House GOP seeks support for limit on tax increases Rate rise would require two-thirds vote of Congress


WASHINGTON -- House Republicans will celebrate income tax day tomorrow by voting on a constitutional amendment that would require a two-thirds vote by both Houses of Congress to raise federal taxes.

Billing the amendment as a demonstration that Republicans are "the party of tax relief for families and jobs" in this election year, House Speaker Newt Gingrich wrote to his 235 Republican colleagues last week telling them of a poll that he said showed the proposal was a "powerful communications tool." Many carried that message to their districts in town meetings yesterday.

But very few House members have seen the actual wording of the proposed amendment, which was negotiated privately just before Congress took its spring break. So there are few confident estimates about whether the measure will get the two-thirds vote required for constitutional amendments.

Rep. Dick Armey of Texas, the majority leader, said its chances were "very problematic," adding that "it's just a question of what happens on the Democratic side of the aisle," where leaders are marshaling opposition.

Rep. Barney Frank, a Massachusetts Democrat, said he thought the measure would be defeated because there were only 279 votes (including 52 Democrats) in January 1995, for a more modest approach -- a rules change that applied only to the House and required a lesser, three-fifths vote to raise taxes. If all members vote, a two-thirds majority is 290.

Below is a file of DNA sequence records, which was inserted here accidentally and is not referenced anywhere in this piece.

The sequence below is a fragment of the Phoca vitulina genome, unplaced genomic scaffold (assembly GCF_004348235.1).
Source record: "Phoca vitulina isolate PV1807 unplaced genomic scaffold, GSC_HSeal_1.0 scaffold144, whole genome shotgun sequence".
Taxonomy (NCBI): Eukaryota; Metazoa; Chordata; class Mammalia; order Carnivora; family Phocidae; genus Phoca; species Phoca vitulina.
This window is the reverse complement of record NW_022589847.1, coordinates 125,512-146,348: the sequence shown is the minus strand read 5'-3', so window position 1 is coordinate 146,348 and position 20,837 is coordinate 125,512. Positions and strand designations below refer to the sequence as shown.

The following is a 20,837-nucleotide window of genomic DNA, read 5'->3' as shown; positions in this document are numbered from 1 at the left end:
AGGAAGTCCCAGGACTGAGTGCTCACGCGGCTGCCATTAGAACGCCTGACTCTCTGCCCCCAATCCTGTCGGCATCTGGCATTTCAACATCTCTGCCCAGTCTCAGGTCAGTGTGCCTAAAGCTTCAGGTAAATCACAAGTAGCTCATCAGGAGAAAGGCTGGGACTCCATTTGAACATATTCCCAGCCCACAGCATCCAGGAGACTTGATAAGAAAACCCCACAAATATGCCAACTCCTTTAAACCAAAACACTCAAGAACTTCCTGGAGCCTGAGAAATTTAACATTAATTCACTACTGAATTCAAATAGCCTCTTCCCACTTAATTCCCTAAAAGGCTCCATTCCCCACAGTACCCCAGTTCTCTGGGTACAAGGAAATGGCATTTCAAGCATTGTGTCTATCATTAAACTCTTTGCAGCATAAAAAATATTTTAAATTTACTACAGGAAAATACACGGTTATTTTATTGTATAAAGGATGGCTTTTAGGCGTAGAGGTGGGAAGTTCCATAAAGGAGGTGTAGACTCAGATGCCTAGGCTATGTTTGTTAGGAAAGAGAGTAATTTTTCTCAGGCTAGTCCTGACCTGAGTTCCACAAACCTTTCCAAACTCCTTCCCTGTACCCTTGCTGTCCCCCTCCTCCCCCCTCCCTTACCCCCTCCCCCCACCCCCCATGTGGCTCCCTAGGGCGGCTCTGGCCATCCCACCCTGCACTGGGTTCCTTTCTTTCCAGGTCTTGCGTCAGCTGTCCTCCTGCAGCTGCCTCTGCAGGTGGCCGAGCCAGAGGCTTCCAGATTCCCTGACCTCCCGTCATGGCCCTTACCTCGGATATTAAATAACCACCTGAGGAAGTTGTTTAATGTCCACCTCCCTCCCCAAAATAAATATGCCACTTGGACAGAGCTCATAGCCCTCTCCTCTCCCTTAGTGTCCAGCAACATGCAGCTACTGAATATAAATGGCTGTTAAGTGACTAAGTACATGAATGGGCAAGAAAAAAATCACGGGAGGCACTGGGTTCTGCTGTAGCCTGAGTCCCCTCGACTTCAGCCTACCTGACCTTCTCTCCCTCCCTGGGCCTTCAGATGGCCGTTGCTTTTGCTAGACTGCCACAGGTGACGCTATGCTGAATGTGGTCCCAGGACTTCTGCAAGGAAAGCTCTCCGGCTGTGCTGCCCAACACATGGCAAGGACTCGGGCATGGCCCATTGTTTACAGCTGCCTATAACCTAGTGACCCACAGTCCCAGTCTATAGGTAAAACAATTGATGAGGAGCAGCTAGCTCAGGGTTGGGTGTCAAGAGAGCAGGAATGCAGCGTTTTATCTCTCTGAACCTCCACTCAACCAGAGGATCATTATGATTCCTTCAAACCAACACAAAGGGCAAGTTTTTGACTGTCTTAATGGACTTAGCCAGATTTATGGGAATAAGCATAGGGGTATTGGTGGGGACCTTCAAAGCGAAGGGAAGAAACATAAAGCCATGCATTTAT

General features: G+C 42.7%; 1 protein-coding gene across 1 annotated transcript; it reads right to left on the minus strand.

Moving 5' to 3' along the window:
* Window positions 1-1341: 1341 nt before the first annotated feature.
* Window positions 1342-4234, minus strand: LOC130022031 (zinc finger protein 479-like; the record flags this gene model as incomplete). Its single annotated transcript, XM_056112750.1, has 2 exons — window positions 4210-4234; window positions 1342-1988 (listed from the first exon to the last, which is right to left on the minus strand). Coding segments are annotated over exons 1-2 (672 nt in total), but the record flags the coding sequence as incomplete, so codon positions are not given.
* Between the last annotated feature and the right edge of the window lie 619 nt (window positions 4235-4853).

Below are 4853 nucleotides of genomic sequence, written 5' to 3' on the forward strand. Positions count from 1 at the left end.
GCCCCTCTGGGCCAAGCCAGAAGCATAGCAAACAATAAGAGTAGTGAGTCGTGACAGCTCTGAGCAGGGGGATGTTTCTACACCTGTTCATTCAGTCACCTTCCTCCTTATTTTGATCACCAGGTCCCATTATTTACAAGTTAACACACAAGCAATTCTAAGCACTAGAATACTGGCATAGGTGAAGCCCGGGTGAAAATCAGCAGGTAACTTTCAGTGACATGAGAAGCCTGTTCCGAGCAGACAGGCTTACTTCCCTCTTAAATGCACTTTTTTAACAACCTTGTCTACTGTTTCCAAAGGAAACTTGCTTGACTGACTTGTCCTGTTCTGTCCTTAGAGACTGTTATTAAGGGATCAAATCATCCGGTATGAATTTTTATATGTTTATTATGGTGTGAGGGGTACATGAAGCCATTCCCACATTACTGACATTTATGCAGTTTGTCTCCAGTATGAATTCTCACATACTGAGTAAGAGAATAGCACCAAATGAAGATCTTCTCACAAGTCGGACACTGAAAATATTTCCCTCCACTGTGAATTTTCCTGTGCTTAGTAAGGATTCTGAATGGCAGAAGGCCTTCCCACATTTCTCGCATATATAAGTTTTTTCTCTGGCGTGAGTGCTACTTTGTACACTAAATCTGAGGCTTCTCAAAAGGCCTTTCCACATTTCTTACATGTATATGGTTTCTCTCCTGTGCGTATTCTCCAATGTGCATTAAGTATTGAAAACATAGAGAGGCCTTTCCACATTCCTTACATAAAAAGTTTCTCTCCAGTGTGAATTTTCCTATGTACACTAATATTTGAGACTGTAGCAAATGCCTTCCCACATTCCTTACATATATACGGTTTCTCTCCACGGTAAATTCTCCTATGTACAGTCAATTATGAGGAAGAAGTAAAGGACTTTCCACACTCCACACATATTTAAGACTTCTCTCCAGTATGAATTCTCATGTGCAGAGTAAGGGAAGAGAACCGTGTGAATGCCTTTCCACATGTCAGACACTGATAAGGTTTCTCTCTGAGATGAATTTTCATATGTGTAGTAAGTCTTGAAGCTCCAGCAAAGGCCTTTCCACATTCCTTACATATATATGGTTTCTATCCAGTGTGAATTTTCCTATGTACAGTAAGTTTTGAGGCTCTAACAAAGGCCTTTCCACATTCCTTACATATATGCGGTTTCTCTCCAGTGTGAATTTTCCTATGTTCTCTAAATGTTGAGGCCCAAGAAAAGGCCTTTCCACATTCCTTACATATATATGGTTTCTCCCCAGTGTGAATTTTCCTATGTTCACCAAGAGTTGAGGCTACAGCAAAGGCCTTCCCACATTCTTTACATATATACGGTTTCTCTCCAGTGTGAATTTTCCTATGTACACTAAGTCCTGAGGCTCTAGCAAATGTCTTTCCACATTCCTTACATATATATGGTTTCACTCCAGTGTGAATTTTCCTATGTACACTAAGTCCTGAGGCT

Mr. Frank, the subcommittee's senior Democrat, criticized the proposal, saying it abandoned democracy. He said, "The fundamental principle of democracy is that the majority can make these decisions."

Win or lose, Republicans are using the amendment to make the political case that they are on the taxpayers' side.

They will follow it later in the week with a vote on a "Taxpayers' Bill of Rights" that would give taxpayers greater rights in disputes with the IRS. Taxpayers could sue for $1 million for reckless collection actions.

The tax issue might also come before the Senate next week despite a heavy schedule there, including legislation on immigration and health insurance.

Bob Dole, the majority leader and presumptive Republican presidential nominee, has warned members he might call the amendment up at any time, even though it is unlikely to command a two-thirds majority in the Senate.

Pub Date: 4/14/96

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